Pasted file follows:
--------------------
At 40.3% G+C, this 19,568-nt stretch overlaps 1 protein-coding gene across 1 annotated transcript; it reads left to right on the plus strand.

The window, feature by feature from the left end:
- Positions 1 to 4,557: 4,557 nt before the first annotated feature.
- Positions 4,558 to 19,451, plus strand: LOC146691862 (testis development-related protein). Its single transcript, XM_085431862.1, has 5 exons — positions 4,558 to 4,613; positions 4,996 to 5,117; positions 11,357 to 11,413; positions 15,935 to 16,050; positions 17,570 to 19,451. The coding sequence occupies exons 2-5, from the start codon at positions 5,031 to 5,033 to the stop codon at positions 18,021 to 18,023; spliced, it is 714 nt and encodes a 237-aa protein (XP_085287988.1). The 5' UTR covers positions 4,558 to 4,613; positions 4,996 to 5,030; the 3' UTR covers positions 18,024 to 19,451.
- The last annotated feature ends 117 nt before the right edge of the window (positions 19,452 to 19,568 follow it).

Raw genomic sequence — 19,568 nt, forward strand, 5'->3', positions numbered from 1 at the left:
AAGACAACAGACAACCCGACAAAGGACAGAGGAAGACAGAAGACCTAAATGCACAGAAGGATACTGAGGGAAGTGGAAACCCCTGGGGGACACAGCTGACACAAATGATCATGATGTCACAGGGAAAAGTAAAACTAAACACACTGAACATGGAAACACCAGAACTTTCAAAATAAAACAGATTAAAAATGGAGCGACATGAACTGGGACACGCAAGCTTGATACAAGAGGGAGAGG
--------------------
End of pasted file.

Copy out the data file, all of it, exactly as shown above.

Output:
At 40.3% G+C, this 19,568-nt stretch overlaps 1 protein-coding gene across 1 annotated transcript; it reads left to right on the plus strand.

The window, feature by feature from the left end:
- Positions 1 to 4,557: 4,557 nt before the first annotated feature.
- Positions 4,558 to 19,451, plus strand: LOC146691862 (testis development-related protein). Its single transcript, XM_085431862.1, has 5 exons — positions 4,558 to 4,613; positions 4,996 to 5,117; positions 11,357 to 11,413; positions 15,935 to 16,050; positions 17,570 to 19,451. The coding sequence occupies exons 2-5, from the start codon at positions 5,031 to 5,033 to the stop codon at positions 18,021 to 18,023; spliced, it is 714 nt and encodes a 237-aa protein (XP_085287988.1). The 5' UTR covers positions 4,558 to 4,613; positions 4,996 to 5,030; the 3' UTR covers positions 18,024 to 19,451.
- The last annotated feature ends 117 nt before the right edge of the window (positions 19,452 to 19,568 follow it).

Raw genomic sequence — 19,568 nt, forward strand, 5'->3', positions numbered from 1 at the left:
AAGACAACAGACAACCCGACAAAGGACAGAGGAAGACAGAAGACCTAAATGCACAGAAGGATACTGAGGGAAGTGGAAACCCCTGGGGGACACAGCTGACACAAATGATCATGATGTCACAGGGAAAAGTAAAACTAAACACACTGAACATGGAAACACCAGAACTTTCAAAATAAAACAGATTAAAAATGGAGCGACATGAACTGGGACACGCAAGCTTGATACAAGAGGGAGAGG